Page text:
Want to put Microsoft Office's popular apps on an iOS or Android device? Soon you won't have to download individual versions of Word, Excel and PowerPoint to use them.
Microsoft on Monday revealed that it's beginning to publicly test a new version of the Office app that combines the three apps into one. The tech giant made the announcement at its Ignite conference in Orlando, Florida.
In the new app -- available now as a public preview on Android and as a beta through Apple's iOS Test Flight program -- you'll be able to create new documents, presentations and spreadsheets as well as edit and view existing documents. You'll also be able to "snap a picture of a document" and make it into an editable Word file, create and sign PDFs, or "transform tables from a printed page into an Excel spreadsheet."
Microsoft's individual apps have been popular on mobile. All three rank in the top 25 productivity apps on iOS, while each app has been downloaded over 1 billion times on Android.
Google, however, has been providing strong competition to Microsoft on mobile, with the Docs, Slides and Sheets apps from its G Suite set of productivity tools all ranking higher on iOS.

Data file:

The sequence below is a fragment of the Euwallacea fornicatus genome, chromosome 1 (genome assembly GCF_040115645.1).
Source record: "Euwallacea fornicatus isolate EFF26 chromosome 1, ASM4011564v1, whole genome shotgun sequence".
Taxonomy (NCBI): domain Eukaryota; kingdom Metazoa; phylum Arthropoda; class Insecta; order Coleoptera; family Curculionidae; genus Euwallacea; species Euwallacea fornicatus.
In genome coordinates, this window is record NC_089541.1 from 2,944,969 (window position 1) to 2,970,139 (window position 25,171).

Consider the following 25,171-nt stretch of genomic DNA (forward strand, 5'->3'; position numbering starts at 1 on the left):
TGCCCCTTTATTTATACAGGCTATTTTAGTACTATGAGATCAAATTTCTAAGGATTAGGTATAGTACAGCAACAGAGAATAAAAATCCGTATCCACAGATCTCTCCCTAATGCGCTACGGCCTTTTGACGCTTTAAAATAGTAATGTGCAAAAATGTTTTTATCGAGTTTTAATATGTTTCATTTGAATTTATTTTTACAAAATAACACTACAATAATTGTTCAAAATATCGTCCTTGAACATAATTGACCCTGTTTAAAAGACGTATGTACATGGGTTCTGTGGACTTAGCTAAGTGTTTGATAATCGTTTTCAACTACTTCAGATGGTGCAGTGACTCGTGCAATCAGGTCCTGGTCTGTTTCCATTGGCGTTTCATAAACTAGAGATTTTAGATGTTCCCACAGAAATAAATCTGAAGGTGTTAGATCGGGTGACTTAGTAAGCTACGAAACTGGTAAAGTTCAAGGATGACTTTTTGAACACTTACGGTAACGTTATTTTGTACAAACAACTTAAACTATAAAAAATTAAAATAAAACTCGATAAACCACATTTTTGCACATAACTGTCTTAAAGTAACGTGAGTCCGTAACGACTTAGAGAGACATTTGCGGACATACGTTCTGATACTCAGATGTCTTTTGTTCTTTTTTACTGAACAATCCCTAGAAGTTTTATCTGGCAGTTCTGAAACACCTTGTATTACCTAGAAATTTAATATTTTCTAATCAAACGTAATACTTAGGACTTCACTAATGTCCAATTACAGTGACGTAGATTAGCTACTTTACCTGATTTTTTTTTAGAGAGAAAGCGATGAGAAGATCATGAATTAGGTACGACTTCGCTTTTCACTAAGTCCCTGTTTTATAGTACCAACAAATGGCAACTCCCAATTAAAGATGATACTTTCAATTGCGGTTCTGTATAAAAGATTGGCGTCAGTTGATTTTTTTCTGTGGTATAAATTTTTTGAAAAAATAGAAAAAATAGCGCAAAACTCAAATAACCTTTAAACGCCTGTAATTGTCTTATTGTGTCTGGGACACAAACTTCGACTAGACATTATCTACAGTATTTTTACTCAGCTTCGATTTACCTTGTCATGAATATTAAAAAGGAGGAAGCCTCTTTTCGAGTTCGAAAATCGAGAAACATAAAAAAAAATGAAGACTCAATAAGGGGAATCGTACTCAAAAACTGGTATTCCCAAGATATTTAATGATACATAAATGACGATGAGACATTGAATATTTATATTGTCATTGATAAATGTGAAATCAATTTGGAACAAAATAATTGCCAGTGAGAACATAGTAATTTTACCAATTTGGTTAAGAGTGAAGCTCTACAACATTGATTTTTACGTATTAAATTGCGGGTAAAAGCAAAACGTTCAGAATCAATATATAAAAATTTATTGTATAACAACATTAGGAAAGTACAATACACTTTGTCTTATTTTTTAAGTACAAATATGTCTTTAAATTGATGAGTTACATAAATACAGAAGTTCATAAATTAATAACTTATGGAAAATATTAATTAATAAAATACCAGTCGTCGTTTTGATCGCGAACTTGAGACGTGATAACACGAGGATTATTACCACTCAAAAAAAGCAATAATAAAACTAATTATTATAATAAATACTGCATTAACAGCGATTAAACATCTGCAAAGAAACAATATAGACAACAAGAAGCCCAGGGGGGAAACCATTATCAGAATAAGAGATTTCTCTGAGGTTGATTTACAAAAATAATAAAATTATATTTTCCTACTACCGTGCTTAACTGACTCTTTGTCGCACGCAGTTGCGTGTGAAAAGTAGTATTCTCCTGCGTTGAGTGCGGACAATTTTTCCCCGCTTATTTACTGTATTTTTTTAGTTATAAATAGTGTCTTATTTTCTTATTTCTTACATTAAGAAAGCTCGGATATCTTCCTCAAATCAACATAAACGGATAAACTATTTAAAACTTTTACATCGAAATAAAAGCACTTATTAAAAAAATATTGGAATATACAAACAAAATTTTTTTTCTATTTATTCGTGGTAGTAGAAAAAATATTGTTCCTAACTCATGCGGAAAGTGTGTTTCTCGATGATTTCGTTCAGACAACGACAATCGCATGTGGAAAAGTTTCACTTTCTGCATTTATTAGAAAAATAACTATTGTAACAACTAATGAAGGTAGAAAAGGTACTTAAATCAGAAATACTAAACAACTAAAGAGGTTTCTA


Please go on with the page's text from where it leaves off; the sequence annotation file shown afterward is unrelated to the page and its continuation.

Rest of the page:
Despite this, Microsoft's Office 365 productivity tools take the overall lead across devices, according to a 2018 report from cloud security firm Bitglass. In 2016, Office 365 had more than twice as many deployments as G Suite in the business realm, at 56% compared to 25%.
Microsoft says the new Office mobile app won't be replacing the existing three individual apps. "We know some users may only need to use one of the apps, and it is the consumer's choice to install the app that best fits their needs," a company spokesperson tells CNET. "However, if you use all of the core apps, we recommend using this new Office app, as it means you only need to install one app – and it will actually take up less space."
The Office app combination for iOS and Android follows Microsoft's release of the newin February, which offers access to all the Office productivity apps in one window.
The general release for the new Office app will take place in the "first half of next year."
Originally published Nov. 4.
Update, 10:32 a.m. PT: Added additional context.
CNET's Alison DeNisco Rayome contributed to this report.